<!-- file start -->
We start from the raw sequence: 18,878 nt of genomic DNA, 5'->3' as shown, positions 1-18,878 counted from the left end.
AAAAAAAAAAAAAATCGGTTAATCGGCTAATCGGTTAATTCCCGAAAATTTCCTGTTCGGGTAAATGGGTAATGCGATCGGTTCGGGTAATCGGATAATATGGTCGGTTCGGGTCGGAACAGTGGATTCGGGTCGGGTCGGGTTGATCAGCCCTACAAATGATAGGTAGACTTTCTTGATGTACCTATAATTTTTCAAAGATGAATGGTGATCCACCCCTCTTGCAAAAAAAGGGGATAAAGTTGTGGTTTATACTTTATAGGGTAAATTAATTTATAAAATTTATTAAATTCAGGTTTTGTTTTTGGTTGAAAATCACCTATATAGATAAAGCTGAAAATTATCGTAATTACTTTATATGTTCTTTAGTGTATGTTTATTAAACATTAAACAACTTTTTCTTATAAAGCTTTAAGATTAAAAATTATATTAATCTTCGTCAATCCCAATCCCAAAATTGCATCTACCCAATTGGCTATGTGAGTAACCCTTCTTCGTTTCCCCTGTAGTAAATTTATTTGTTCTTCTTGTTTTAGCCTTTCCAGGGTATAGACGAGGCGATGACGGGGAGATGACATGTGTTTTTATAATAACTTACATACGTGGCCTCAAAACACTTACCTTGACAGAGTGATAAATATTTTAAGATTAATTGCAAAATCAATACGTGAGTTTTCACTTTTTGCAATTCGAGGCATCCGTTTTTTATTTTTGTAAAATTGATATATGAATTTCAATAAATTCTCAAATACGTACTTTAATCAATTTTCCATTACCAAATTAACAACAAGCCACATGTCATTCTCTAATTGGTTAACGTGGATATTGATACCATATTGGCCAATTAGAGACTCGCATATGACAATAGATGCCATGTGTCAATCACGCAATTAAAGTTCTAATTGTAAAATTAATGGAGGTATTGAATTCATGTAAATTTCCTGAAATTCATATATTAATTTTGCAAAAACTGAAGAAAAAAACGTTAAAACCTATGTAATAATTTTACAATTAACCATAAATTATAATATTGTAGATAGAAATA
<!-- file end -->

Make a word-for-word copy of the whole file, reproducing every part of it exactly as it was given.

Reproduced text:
We start from the raw sequence: 18,878 nt of genomic DNA, 5'->3' as shown, positions 1-18,878 counted from the left end.
AAAAAAAAAAAAAATCGGTTAATCGGCTAATCGGTTAATTCCCGAAAATTTCCTGTTCGGGTAAATGGGTAATGCGATCGGTTCGGGTAATCGGATAATATGGTCGGTTCGGGTCGGAACAGTGGATTCGGGTCGGGTCGGGTTGATCAGCCCTACAAATGATAGGTAGACTTTCTTGATGTACCTATAATTTTTCAAAGATGAATGGTGATCCACCCCTCTTGCAAAAAAAGGGGATAAAGTTGTGGTTTATACTTTATAGGGTAAATTAATTTATAAAATTTATTAAATTCAGGTTTTGTTTTTGGTTGAAAATCACCTATATAGATAAAGCTGAAAATTATCGTAATTACTTTATATGTTCTTTAGTGTATGTTTATTAAACATTAAACAACTTTTTCTTATAAAGCTTTAAGATTAAAAATTATATTAATCTTCGTCAATCCCAATCCCAAAATTGCATCTACCCAATTGGCTATGTGAGTAACCCTTCTTCGTTTCCCCTGTAGTAAATTTATTTGTTCTTCTTGTTTTAGCCTTTCCAGGGTATAGACGAGGCGATGACGGGGAGATGACATGTGTTTTTATAATAACTTACATACGTGGCCTCAAAACACTTACCTTGACAGAGTGATAAATATTTTAAGATTAATTGCAAAATCAATACGTGAGTTTTCACTTTTTGCAATTCGAGGCATCCGTTTTTTATTTTTGTAAAATTGATATATGAATTTCAATAAATTCTCAAATACGTACTTTAATCAATTTTCCATTACCAAATTAACAACAAGCCACATGTCATTCTCTAATTGGTTAACGTGGATATTGATACCATATTGGCCAATTAGAGACTCGCATATGACAATAGATGCCATGTGTCAATCACGCAATTAAAGTTCTAATTGTAAAATTAATGGAGGTATTGAATTCATGTAAATTTCCTGAAATTCATATATTAATTTTGCAAAAACTGAAGAAAAAAACGTTAAAACCTATGTAATAATTTTACAATTAACCATAAATTATAATATTGTAGATAGAAATA